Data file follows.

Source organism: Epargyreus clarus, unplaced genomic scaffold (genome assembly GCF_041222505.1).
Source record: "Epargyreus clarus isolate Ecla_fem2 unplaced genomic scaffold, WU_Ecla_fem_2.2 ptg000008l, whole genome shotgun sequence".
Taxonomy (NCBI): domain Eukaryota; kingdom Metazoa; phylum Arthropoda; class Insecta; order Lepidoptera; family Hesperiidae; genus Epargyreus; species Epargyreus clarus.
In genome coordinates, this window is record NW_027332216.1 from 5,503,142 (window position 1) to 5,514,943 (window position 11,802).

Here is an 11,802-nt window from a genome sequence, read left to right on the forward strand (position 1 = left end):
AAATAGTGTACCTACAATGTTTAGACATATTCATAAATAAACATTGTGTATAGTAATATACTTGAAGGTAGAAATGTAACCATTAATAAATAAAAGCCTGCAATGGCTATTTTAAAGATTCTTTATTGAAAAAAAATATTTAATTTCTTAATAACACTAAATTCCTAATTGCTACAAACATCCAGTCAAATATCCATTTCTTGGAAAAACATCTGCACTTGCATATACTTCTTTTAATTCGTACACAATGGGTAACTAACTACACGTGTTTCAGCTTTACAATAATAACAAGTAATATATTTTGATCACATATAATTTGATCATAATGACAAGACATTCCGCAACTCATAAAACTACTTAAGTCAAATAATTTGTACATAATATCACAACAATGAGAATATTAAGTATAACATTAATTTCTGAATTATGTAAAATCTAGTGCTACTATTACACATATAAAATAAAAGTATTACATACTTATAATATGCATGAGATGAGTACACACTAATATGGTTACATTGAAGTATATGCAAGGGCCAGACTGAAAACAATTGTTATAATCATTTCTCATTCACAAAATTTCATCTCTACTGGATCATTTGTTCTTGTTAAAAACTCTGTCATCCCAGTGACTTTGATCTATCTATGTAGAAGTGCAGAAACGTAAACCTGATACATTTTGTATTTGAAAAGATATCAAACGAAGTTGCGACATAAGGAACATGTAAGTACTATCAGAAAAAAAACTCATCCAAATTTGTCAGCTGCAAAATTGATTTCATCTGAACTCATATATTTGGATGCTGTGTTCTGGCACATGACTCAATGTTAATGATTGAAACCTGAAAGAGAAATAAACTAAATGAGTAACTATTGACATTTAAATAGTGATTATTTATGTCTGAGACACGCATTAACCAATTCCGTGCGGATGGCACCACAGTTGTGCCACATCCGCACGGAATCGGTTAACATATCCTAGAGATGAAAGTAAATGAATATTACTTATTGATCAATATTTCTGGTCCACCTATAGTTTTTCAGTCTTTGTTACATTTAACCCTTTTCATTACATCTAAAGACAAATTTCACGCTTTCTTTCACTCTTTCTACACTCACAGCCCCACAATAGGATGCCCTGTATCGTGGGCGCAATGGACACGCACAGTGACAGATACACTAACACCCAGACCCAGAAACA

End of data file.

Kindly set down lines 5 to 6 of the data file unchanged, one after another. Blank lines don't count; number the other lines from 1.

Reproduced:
Here is an 11,802-nt window from a genome sequence, read left to right on the forward strand (position 1 = left end):
AAATAGTGTACCTACAATGTTTAGACATATTCATAAATAAACATTGTGTATAGTAATATACTTGAAGGTAGAAATGTAACCATTAATAAATAAAAGCCTGCAATGGCTATTTTAAAGATTCTTTATTGAAAAAAAATATTTAATTTCTTAATAACACTAAATTCCTAATTGCTACAAACATCCAGTCAAATATCCATTTCTTGGAAAAACATCTGCACTTGCATATACTTCTTTTAATTCGTACACAATGGGTAACTAACTACACGTGTTTCAGCTTTACAATAATAACAAGTAATATATTTTGATCACATATAATTTGATCATAATGACAAGACATTCCGCAACTCATAAAACTACTTAAGTCAAATAATTTGTACATAATATCACAACAATGAGAATATTAAGTATAACATTAATTTCTGAATTATGTAAAATCTAGTGCTACTATTACACATATAAAATAAAAGTATTACATACTTATAATATGCATGAGATGAGTACACACTAATATGGTTACATTGAAGTATATGCAAGGGCCAGACTGAAAACAATTGTTATAATCATTTCTCATTCACAAAATTTCATCTCTACTGGATCATTTGTTCTTGTTAAAAACTCTGTCATCCCAGTGACTTTGATCTATCTATGTAGAAGTGCAGAAACGTAAACCTGATACATTTTGTATTTGAAAAGATATCAAACGAAGTTGCGACATAAGGAACATGTAAGTACTATCAGAAAAAAAACTCATCCAAATTTGTCAGCTGCAAAATTGATTTCATCTGAACTCATATATTTGGATGCTGTGTTCTGGCACATGACTCAATGTTAATGATTGAAACCTGAAAGAGAAATAAACTAAATGAGTAACTATTGACATTTAAATAGTGATTATTTATGTCTGAGACACGCATTAACCAATTCCGTGCGGATGGCACCACAGTTGTGCCACATCCGCACGGAATCGGTTAACATATCCTAGAGATGAAAGTAAATGAATATTACTTATTGATCAATATTTCTGGTCCACCTATAGTTTTTCAGTCTTTGTTACATTTAACCCTTTTCATTACATCTAAAGACAAATTTCACGCTTTCTTTCACTCTTTCTACACTCACAGCCCCACAATAGGATGCCCTGTATCGTGGGCGCAATGGACACGCACAGTGACAGATACACTAACACCCAGACCCAGAAACA